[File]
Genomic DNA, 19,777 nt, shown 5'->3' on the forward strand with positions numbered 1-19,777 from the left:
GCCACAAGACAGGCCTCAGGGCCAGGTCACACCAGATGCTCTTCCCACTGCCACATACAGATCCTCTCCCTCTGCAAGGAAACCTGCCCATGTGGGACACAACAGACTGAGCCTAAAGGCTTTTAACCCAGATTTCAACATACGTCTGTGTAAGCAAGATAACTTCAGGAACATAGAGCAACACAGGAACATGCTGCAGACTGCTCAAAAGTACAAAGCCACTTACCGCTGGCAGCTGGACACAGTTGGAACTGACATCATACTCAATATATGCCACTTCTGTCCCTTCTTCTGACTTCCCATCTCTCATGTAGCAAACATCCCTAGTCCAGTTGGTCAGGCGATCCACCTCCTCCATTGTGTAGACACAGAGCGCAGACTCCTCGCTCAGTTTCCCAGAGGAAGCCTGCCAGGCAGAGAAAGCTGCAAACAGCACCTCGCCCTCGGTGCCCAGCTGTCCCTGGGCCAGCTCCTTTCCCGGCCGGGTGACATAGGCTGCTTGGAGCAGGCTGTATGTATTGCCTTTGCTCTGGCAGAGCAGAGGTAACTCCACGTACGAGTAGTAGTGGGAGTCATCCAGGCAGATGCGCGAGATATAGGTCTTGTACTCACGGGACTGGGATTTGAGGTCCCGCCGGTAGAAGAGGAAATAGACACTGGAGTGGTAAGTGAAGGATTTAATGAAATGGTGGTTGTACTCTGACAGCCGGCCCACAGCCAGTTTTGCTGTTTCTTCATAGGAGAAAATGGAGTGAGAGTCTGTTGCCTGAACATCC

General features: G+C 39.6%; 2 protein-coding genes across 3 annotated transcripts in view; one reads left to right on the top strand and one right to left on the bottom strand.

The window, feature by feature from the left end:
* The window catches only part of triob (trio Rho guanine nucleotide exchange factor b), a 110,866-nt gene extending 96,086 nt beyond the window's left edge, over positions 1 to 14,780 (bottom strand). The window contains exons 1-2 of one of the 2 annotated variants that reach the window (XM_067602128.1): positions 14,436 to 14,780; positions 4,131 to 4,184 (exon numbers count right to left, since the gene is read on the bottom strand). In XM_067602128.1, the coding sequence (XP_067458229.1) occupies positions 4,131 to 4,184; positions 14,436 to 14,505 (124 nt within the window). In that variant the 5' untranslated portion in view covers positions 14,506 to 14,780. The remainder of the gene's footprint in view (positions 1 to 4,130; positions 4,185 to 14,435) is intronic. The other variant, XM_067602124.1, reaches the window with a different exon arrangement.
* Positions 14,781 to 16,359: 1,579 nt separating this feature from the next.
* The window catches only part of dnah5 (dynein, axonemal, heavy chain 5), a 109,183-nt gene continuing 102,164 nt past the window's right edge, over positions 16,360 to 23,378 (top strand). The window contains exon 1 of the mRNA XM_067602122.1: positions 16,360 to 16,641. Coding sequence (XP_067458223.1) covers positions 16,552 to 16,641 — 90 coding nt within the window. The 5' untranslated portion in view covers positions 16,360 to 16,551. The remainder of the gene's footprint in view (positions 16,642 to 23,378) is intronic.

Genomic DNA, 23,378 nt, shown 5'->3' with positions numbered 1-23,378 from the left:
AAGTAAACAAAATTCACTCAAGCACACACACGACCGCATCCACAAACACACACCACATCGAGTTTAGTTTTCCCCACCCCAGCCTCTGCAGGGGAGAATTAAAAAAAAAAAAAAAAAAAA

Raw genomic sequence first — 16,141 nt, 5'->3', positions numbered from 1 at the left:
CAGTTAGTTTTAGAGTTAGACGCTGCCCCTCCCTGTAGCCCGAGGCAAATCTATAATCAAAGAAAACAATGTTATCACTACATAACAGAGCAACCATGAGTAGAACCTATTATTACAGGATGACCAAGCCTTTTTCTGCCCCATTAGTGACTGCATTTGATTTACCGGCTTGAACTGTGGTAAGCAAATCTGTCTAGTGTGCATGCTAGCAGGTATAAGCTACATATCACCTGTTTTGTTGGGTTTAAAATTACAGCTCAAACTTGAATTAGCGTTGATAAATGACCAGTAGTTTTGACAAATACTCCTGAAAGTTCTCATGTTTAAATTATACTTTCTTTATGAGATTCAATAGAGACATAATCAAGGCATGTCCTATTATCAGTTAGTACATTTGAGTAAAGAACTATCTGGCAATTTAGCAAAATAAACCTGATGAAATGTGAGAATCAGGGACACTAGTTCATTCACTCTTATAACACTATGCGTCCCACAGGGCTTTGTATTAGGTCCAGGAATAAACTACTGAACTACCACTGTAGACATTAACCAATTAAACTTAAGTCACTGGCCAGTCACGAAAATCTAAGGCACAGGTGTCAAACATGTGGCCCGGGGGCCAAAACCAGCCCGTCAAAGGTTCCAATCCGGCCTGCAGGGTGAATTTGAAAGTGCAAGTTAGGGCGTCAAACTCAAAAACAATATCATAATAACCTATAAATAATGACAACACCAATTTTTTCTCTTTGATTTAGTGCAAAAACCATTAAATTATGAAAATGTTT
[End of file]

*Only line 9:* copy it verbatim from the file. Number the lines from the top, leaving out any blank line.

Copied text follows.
AAGTAAACAAAATTCACTCAAGCACACACACGACCGCATCCACAAACACACACCACATCGAGTTTAGTTTTCCCCACCCCAGCCTCTGCAGGGGAGAATTAAAAAAAAAAAAAAAAAAAA